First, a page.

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information Status of a website during the expiry period of the domain?

NameSilo
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Hi there,

I think I have logged into my account after a decade. Is it normal practice these days to keep your DNS intact post-expiry of a domain so your website remains accessible all through the grace period and is only taken down once the domain is in the restore phase?

What are the general charges of domain restoration? And can a domain be recovered if it is in the pending delete phase? if yes then at what cost?

Thanks!
 
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The views expressed on this page by users and staff are their own, not those of NamePros.
From my understanding the grace period for standard renewal pricing can vary from service to service. The standard seems to be around 10 to 15 days ((averaging around 12 days) However those with certain membership privileges, either paid for or due to number of domains registered can find they have anything up to 30 days to renew these are privileged accounts and can vary between services and membership status. Many years ago Godaddy offered standard renewal fees up to 45 days after expiry for their top members

The usual period of redemption is up to 45 days from the expiry date, so a further 30 days after the grace period. The standard cost of recovery being $70. for each domain, plus one years renewal. The domain becoming available for general registration after 60 days. You can't recover during those last 15 days of that period of 60 days

With all the current inhouse Auctions of expired domains, means all sorts of variations to the above can form part of the T & C's of different registration services. My comments only apply to the original TLD's and I don't have a clue how the New gtlds play-out.

These comments are based on my own experiences - fellow members please correct me if I'm wrong. my advice is check the T&C's of the registration service your using for the definitive answer.
 
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thanks for the reply. But the main question is about the DNS service. As per my experience with some of the registrars back then the domain never pointed to the host after that. so anyone trying to access the domain is no longer resolved to its host. I have also seen some of them pointing those domains to their parking pages.

So is there a change of practice? I have experienced an issue where my card on file somehow did not work and my domain expired. I never knew about it until it stopped resolving post 35 days of its expiration and I had to restore it by paying 5x the reg amount. So I was wondering if what my registrar did (keeping website intact) is a regular practice these days?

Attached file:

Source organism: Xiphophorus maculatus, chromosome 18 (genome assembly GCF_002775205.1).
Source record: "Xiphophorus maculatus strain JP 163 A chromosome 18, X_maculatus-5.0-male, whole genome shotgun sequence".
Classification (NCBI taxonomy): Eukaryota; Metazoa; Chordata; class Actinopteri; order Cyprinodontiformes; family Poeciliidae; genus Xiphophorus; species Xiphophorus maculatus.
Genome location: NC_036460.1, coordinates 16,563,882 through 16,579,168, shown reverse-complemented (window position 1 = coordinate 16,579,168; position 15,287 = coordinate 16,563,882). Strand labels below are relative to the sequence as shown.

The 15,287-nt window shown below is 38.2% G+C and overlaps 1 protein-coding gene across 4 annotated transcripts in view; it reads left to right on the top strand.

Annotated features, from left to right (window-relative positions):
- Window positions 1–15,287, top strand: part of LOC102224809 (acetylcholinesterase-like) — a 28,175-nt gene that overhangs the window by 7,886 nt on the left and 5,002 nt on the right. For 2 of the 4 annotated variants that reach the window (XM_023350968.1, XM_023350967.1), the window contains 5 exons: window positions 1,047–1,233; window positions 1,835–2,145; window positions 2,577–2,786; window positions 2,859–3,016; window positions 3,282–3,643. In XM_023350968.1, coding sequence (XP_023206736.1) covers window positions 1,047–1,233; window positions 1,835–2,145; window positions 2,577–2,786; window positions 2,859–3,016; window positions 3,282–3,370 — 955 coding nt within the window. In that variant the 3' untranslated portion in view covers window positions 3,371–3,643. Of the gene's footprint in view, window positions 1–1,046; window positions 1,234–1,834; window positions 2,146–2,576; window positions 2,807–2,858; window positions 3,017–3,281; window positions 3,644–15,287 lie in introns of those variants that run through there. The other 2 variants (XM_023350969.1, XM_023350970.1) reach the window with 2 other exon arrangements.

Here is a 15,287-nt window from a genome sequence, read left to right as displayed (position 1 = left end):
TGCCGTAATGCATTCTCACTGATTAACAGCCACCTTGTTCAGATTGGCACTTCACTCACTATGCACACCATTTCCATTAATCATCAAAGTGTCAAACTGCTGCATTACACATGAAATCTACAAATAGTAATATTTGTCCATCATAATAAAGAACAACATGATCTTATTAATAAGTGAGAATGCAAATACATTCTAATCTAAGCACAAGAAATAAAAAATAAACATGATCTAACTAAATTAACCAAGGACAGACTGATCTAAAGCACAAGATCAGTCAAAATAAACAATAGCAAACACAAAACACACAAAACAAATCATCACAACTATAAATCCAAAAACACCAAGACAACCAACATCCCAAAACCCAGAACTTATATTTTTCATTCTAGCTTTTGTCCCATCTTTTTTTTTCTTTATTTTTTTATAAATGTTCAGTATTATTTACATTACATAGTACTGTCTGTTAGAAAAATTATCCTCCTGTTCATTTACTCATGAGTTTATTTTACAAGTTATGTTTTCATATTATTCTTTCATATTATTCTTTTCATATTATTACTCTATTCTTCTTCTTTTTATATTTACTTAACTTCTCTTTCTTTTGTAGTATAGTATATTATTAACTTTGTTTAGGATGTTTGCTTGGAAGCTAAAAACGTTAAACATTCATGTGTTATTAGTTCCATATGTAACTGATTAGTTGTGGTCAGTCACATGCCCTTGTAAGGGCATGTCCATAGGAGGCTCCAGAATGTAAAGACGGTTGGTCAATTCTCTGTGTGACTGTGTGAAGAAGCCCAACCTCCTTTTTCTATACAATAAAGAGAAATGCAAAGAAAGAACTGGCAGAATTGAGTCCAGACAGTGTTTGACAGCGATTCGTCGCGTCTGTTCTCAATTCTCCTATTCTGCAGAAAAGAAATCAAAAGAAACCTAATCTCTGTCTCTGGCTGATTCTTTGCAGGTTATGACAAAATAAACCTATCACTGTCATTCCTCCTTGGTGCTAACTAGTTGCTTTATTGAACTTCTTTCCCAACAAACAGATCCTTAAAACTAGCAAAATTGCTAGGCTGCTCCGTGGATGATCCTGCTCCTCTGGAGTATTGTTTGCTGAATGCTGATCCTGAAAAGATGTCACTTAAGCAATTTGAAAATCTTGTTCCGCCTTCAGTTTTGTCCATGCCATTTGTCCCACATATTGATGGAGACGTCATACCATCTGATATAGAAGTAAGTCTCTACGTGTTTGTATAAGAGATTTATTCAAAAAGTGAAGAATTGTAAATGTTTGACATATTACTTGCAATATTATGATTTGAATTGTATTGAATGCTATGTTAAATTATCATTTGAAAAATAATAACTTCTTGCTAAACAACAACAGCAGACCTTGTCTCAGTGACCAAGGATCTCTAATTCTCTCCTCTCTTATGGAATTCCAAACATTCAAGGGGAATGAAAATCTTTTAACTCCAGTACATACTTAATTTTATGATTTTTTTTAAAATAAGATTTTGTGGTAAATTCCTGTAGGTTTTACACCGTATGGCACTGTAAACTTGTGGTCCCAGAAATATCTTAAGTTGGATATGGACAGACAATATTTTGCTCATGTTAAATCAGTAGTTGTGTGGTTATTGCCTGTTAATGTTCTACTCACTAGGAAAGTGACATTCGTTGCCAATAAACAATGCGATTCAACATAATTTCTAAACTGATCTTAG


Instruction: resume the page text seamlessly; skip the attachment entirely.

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I think you'll find 'Resolving' of the DNS is again down to each service. I honestly don't think there is anything such as "Regular Practice" Some would welcome the extended service. It seems a strange way of monitoring your expiration/dates/payment issues.

Just accept it was an oversight, your not going to be able to recover anything in 'Pending delete' unless you use a drop service or recover any cost outlay
 
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thanks for the reply. But the main question is about the DNS service. As per my experience with some of the registrars back then the domain never pointed to the host after that. so anyone trying to access the domain is no longer resolved to its host. I have also seen some of them pointing those domains to their parking pages.

So is there a change of practice? I have experienced an issue where my card on file somehow did not work and my domain expired. I never knew about it until it stopped resolving post 35 days of its expiration and I had to restore it by paying 5x the reg amount. So I was wondering if what my registrar did (keeping website intact) is a regular practice these days?

if expired, registrars may change nameservers with their own. Registrars don't allow any change on expired domains. You need to renew and then change nameservers with your own. If it doesn't help, or the nameservers are already correct, you need to change DNS records such as A record to make your site accessible again, MX record to receive emails, and so on.

Check the nameservers and DNS records. Keep in mind that any change on nameservers make take 48 hours to see the effect for DNS propagation. Changes on DNS records usually take couple of minutes or hours or longer, based on TTL of the previous DNS record. So, check, make corrections and check the result for 1-2 days. If your site is still inaccessible after 48 hours, something may be wrong with your nameservers or you enter incorrect IP address(es) to DNS A record. You can get the correct IP address from your hosting provider, or ask for help from your hosting provider support.

If you still can't solve the problem, PM me your website/domain. I will solve the problem for you.
 
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Yes, it is normal for expired domains to be in the zone until they enter redemption period. The registrar will usually change the nameservers to their own or park the domain with advertisements, but it is not universal or required.

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